"In the beginning"


The views expressed in this blog are not necessarily the views of the blog management, (on the other hand, they are not necessarily not the views of the blog management).

No effort has been made to stay within the bounds of the truth in this blog as it has always been the view of the management that the truth should never be allowed to stand in the way of a good story.

Sunday, April 22, 2007

ANZAC Day 25th April

For my ANZAC Day post this year I decided to gather together a few
bits and pieces that when viewed collectively give a picture of
and Australians.

BTW there is another poem at Poetry Galore which has lots of links
to Aussie terms etc.

April 25th is the day we commemorate ANZAC day here in Australia and New Zealand, this is one of the most reverent days on our calendar.

ANZAC stands for; “Australian and New Zealand Army Corps” and was first used during World War 1 to describe the troops from our two countries, it was worn proudly by the survivors of that “war to end all wars”, and to describe the 60,000 who died so bravely.

The date itself marks the anniversary of the landing of New Zealand and Australian soldiers “the ANZACs” on the Gallipoli peninsula in 1915. The aim was to capture the Dardanelles, the gateway to the Bosphorus and the Black Sea. At the end of the campaign, its Turkish defenders still held Gallipoli.

The ANZAC Ode.

They shall grow not old, as we that are left grow old;
Age shall not weary them, nor the years condemn.
At the going down of the sun and in the morning
We will remember them.

For any of you who don’t read Robyn’s blog she has a very interesting post about “two-up”, go have a look.


On Tuesday 24th April in Washington USA there is a function to honor the “Australian War Brides”, the ladies who married American servicemen and went to live in America, I do not have accurate figures for the number of people this involves but I believe there were “thousands” of war brides and I have heard estimates of 65,000 descendants of these unions now exist (children and grand-children).

This is one of the many ties that bind our two countries together as friends and allies.

The link below will give further information.


Bloody has been termed the great Australian adjective. It is pretty bloody well used every-bloody-where by just about bloody well everyone. Bloody oath it is.

I refer to this word "bloody" that has been mentioned. I am an Australian. "Bloody" is a colloquial Australian term. It may well have been a swear word prior to World War I. It may well have been a swear word in 1910. However, it is not today.

Peter Beattie, Premier of Queensland, 24 August 1999.

Australia was only an infant nation when WW1 broke out in 1914,
the "Commonwealth of Australia" having been created in 1901.

From a population of only 4 million we committed 325,000 troops
60,000 of whom were killed in action.

On June 24th 2005 the last surviving digger died aged 107.


Australia came of age, it's said, by many learned scholars
who frequent halls of learning in starched and stiffened collars
on one bleak day in World War I when on a foreign stage
our finest and most gallant wrote another history page.

Dinkum Aussie Diggers, many of them teens,
had donned the Aussie slouch-hat to discover what it means
to men throughout the ages, from every place on Earth,
called on to fight for loved ones and the country of their birth.

The twenty-fifth of April (we know as Anzac Day)
is a crucial part of national life and our Australian way.
While the campaign was a blunder, the Diggers showed such valour
they surely have an honoured spot with Gods in Valhalla.

Remember Simpson and his donkey who helped the wounded back,
ignoring bursts of enemy shells, and sniper's rifle crack ?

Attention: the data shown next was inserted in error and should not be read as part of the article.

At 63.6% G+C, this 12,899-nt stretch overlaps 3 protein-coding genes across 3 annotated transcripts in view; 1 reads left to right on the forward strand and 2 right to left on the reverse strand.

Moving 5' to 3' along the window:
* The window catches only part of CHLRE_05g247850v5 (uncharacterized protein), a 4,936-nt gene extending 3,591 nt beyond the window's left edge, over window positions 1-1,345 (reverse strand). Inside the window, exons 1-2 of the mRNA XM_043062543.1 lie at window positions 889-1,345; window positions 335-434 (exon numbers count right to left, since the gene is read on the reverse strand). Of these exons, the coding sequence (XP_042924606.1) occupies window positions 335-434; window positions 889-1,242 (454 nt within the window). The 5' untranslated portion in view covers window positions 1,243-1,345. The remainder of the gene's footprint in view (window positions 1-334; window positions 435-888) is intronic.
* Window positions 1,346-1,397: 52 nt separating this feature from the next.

Simpson was but one brave man at the Turkish Dardenelles
just doing what he had to do without fanfare or bells!

Back home in all the papers, the death lists showed a need
for frontline reinforcements to be sent with urgent speed
and those who led Australia, like Mr. Billy Hughes,
knew the impact on the country of such devastating news.

People were dismayed at what the war reports were saying
about the carnage and the horror. Mothers all were praying
for a speedy end to killing and all the senseless shooting,
and strong resistance reared its head to campaigns for recruiting.

Enlistment was declining. The Army needed men.
Whatever could the Pollies do? Nothing worked! And then
one tiny, rustic, wheatbelt place out on the Darling Downs
brought the Private Simpson spirit to all Queensland country towns.

The township known as Warwick saw a score of its brave men
head off en route to Brisbane, each one with fierce yen
to answer to the nation's call, and protect their land of birth
as good men have been wont to do since first put on this earth.

They headed for Toowoomba. Recruiting was their aim,
new troops to join the cause with them, not glory, gold nor fame.
It was Aussie calling Aussie, one mate calling mate,
across the Range to Laidley, to Ipswich and their fate.

"Coo-ee!" they called in every town: "Coo-ee! Coo-ee! Coo-ee!"
That word is dinki-di, for sure, just like "Corroboree",
"Gum Tree", "Black Stump", "Digger", "Dungaree" , "Didgeridoo".
No wonder men came running. What else would Aussies do ?

And on that March to Brisbane, the Anzac spirit grew
and spread across the outback and in the cities, too,
It was mateship, call of country, sense of duty, obligation:
it was spirit of the Anzacs everywhere across the nation.

Those Dungarees from Warwick - just a score of them in all,
all nondescript Australians, some short, some fat, some tall -
stirred the conscience of the nation. They knew just what to do
without fanfare or flashy fuss, as befits good men and true.

It's hardly ever mentioned in Australian history books
but the story's worth a few more words than many of the crooks
who consume the time of schoolkids each boring bloody day.
Let's tell 'em how those Warwick men showed all of us the way.

Written by Dan O'Donnell

Following footsteps of brave Dungarees.

This is the story behind the “Dungarees” referred to in the
poem above "Spirit of ANZAC


Twenty-eight volunteers will re-enact the March of the Dungarees in April. To begin in Warwick on April 13, the march will trace the route of the original march which took place in 1915.